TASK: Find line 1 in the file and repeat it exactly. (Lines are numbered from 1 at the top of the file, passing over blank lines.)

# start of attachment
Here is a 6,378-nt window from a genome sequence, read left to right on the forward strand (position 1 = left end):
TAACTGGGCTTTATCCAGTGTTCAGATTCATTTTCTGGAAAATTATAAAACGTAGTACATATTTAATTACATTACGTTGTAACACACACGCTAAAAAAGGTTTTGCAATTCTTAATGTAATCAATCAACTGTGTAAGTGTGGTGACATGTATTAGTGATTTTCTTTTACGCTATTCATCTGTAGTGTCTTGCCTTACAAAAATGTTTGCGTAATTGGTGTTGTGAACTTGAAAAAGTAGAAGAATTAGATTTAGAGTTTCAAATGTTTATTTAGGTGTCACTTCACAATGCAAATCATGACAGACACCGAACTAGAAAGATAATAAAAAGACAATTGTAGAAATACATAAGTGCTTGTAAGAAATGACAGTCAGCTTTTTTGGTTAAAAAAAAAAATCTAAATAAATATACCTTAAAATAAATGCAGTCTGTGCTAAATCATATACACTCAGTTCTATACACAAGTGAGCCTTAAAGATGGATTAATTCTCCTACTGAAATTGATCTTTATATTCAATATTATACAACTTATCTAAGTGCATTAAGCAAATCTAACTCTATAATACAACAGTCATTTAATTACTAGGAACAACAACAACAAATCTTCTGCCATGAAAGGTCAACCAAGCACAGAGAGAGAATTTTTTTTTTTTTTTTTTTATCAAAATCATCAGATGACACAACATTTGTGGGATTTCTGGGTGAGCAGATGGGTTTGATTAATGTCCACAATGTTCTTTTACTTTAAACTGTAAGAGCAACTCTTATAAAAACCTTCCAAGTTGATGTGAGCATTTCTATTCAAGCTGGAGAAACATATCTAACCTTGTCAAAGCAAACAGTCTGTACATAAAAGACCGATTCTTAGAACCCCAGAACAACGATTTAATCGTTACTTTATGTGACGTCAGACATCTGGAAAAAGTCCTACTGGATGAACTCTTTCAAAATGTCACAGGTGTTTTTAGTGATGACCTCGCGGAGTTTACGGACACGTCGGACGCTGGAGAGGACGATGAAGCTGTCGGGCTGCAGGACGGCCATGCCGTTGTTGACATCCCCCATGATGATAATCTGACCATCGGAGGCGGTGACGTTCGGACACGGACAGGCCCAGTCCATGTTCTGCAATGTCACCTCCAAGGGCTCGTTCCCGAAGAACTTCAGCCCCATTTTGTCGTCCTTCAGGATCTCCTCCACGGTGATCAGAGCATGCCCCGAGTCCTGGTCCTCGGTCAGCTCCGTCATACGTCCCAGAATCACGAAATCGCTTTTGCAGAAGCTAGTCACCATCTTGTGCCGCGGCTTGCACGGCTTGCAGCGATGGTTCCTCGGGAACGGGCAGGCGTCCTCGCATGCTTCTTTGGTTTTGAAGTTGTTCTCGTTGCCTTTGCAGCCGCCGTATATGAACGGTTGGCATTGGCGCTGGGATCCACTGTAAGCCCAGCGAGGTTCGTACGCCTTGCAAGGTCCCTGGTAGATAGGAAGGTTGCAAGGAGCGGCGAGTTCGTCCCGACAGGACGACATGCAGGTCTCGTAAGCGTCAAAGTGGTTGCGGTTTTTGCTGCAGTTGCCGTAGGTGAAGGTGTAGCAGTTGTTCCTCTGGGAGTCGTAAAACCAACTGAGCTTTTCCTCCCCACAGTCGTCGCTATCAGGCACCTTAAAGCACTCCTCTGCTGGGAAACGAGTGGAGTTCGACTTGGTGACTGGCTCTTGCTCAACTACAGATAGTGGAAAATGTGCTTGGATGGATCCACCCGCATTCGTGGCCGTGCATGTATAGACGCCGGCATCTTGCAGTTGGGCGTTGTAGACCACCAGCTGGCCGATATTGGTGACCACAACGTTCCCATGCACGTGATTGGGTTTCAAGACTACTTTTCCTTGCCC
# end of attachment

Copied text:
Here is a 6,378-nt window from a genome sequence, read left to right on the forward strand (position 1 = left end):